Improved Academic Outcomes
When school starts later, “mood, academics, attendance and graduation rates all improve,” says Harris.
For instance, one study by the National Sleep Foundation found that both attendance and graduation rates “significantly improved” in schools that delayed their start times to 8:30?a.m. or later.
Studying middle schools in Wake County, North Carolina, with variable start times, economics professor Finley Edwards found that starting school an hour later would raise test scores an average of 2 percentile points in math and 1.5 points in English. Effects were larger for lower-performing students.
Using Edwards’ methodology, but on a national scale, the authors of another study estimated that National Assessment of Educational Progress math scores for eighth graders would increase as much as 8 points if schools started one hour later, which many experts say is equivalent to almost a full grade-level increase.
Jessica Baltaxe, an 11th grader at Angelo Rodriguez High School in Fairfield, California, is starting school a half-hour later this year, and says students like being able to sleep in.
“A half-hour doesn’t seem like a lot of time, but it makes a big difference,” she says.
“Many students go to bed late because of the demands of their coursework and extracurriculars, so by providing extra time in the morning it sets them up to have a more productive day.”
[READ: Tackling Math Anxiety.]
Reduced Risk of Car Accidents and Injuries
Multiple studies have shown that both overall car crash and distracted driving crash rates drop significantly with delayed school start times, which can reduce mortality and morbidity in adolescents.
Research on delayed school start times also show that there are fewer sports-related injuries, Harris says.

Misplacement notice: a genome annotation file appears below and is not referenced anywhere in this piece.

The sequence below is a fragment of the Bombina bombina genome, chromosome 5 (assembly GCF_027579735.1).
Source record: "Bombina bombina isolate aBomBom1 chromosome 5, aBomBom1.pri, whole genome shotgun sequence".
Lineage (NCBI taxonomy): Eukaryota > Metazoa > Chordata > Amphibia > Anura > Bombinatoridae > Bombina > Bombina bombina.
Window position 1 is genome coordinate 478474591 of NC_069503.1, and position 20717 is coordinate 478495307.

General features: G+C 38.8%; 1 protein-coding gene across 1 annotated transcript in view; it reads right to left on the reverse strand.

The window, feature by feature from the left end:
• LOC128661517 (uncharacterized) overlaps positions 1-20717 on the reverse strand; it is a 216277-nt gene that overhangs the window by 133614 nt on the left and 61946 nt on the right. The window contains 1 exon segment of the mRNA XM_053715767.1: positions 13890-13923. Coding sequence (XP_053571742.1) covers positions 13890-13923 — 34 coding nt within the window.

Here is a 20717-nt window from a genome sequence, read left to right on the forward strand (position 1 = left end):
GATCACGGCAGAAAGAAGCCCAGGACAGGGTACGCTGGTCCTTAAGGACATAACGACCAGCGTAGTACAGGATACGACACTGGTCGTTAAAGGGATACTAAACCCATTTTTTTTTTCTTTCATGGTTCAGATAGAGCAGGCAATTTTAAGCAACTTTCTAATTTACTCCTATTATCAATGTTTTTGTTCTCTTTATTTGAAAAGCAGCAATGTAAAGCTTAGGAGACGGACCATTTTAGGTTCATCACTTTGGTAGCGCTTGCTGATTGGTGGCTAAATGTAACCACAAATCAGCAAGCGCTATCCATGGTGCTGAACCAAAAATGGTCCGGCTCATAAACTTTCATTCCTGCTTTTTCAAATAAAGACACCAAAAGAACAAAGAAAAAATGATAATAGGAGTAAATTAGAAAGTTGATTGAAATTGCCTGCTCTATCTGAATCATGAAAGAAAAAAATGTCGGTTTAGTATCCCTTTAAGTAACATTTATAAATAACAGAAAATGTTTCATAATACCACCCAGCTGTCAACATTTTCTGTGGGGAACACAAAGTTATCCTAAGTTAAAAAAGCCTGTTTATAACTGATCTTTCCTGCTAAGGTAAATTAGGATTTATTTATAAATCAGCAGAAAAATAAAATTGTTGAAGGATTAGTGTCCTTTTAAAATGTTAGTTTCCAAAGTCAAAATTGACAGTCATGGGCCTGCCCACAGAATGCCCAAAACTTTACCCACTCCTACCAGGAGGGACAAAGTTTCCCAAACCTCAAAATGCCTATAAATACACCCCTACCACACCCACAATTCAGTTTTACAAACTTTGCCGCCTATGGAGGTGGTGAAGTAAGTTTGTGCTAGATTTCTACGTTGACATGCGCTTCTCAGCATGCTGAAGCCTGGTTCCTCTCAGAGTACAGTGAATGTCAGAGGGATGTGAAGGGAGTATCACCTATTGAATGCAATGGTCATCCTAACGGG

Several studies show the importance of adequate sleep for student athletes.
“Getting a good night’s sleep and getting it at the right time has been shown to improve student athletes’ accuracy and reaction time and significantly lessen their risk of injury,” Boeke says.
Hansika Daggolu is in 11th grade at Mission San Jose High School in Fremont, California, where the start of the school day has moved from 8 a.m. to 8:30. She’s looking forward to the change.
“I think having later school start times would be especially beneficial for me and other kids who have after-school commitments like sports. We will be getting more sleep, so we will be able to perform better,” Daggolu says.
Regular tardiness can be an issue for sleep-deprived teens. But starting school later makes it easier for students to arrive on time.
“Repeated studies show that starting secondary schools at 8:30 a.m. or later significantly boosts on-time attendance,” says Joy Wake, advocacy director for Start School Later.
She notes this is especially so for financially disadvantaged or lower-performing students who already face obstacles in getting enough sleep and getting to school on time.
“Being well-rested boosts emotional resiliency,” Lewis says. “When teens get more sleep, they’re better equipped emotionally to deal with all of the daily stressors.”
While tardiness may not have been an issue for Baltaxe, she says the later start times make a big difference for busy students like herself.
“Before, I was still waking up during class, but now I feel more prepared to take on the day,” Baltaxe says.